PINEHURST – FirstHealth Moore Regional Hospital is the first hospital in the Sandhills region to offer the most advanced technology to clean hospital rooms and better protect patients against potentially deadly infections.
Moore Regional recently began using the Helios® ultraviolet disinfection system from Surfacide, LLC. The system uses three portable towers to emit powerful yet safe UV-C energy that is effective against bacteria, spores and viruses – including “superbugs.”
UV-C energy is the peak germ-killing part of the ultraviolet spectrum. Superbugs are bacteria that are resistant to two or more antibiotics and can cause life-threatening infections.
"Protecting patients against infection has always been a high priority for FirstHealth," says Patrick Lynn, director of environmental services at FirstHealth Moore Regional. "We chose the Surfacide system because it is the best and most cost-effective technology available. It provides an extra layer of protection for both the patients and staff. That’s especially important because hospitals today need to take every available step to guard against infection from antibiotic-resistant organisms and other infectious agents.”
The automated Surfacide system is faster and delivers more disinfecting energy than other systems. Rather than have just one emitter, it uses three towers to more thoroughly disinfect patient areas.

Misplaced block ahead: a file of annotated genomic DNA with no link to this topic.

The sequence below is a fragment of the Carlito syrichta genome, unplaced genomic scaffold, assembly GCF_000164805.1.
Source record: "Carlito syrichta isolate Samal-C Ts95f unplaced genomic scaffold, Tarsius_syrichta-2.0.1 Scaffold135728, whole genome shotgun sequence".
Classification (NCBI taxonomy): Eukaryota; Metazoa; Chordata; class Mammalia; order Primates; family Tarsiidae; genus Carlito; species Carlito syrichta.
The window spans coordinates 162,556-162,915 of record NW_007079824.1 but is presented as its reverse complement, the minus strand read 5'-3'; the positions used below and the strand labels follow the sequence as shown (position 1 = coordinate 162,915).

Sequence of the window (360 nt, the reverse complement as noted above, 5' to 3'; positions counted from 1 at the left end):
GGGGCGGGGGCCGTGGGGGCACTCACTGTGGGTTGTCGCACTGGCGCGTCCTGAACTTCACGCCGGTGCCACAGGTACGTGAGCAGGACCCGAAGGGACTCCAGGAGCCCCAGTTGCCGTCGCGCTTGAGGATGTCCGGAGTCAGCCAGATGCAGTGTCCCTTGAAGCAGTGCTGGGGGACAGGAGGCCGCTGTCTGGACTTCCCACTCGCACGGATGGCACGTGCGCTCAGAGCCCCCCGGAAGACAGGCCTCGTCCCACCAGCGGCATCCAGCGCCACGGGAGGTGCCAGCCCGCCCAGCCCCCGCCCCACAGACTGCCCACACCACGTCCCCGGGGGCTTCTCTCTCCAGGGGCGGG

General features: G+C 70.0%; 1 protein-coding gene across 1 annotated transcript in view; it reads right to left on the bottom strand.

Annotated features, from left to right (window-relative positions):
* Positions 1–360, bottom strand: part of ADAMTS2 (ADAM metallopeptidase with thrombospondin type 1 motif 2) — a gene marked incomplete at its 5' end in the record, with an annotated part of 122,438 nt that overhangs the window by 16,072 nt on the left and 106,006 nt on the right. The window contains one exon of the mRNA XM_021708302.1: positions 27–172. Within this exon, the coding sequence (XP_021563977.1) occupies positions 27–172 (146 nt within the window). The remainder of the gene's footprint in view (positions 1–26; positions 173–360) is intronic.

The system has been shown in independent studies to reduce hospital-acquired infections and significantly lower infection rates.
In addition to using traditional cleaning methods, health care providers are turning to Surfacide UV-C technology to combat health care-associated infections. UV-C energy has been used for decades to kill organisms in water supplies and other applications where bacteria are present. Now it is being used to kill organisms on hard surfaces found in hospitals including bed rails, TV remotes, patient tray tables, guest chairs, countertops and bathrooms.
The 10-to-30 minute process is performed by the Surfacide system in a closed room after an environmental services cleaning professional has manually cleaned the area and wiped down surfaces. Treating the room with UV-C energy helps disinfect areas that may not be completely cleaned manually.
The laser mapping capability of the system “sees” every exposed surface and confirms that the room is completely covered during each disinfection cycle. A wireless user interface tracks and records data, allowing the infection prevention team to ensure optimal use of the technology.
“FirstHealth started using UVC technology in 2013 with a one emitter unit,” says Jayne Lee, R.N, director of Infection Control and Patient Safety for FirstHealth of the Carolinas. “With this new technology we will be able to disinfect more rooms in a faster time period. Our goal is to provide care in the cleanest environment possible and reduce the risk of acquiring an infection.”
Hospital-acquired infections are a substantial issue in American health care. There are an estimated 722,000 such infections just in acute-care U.S. hospitals each year according to the Centers for Disease Control and Prevention (CDC). The annual cost to treat these infections is estimated at nearly $10 billion a year. Patients who acquire an infection in a hospital also must remain in the facility for an average of 17 more days, further increasing health care costs.
"Thanks to this industry-leading technology, we can truly say we are going the extra mile to protect both our patients and staff," says Lynn.
For information on FirstHealth, visit www.firsthealth.org.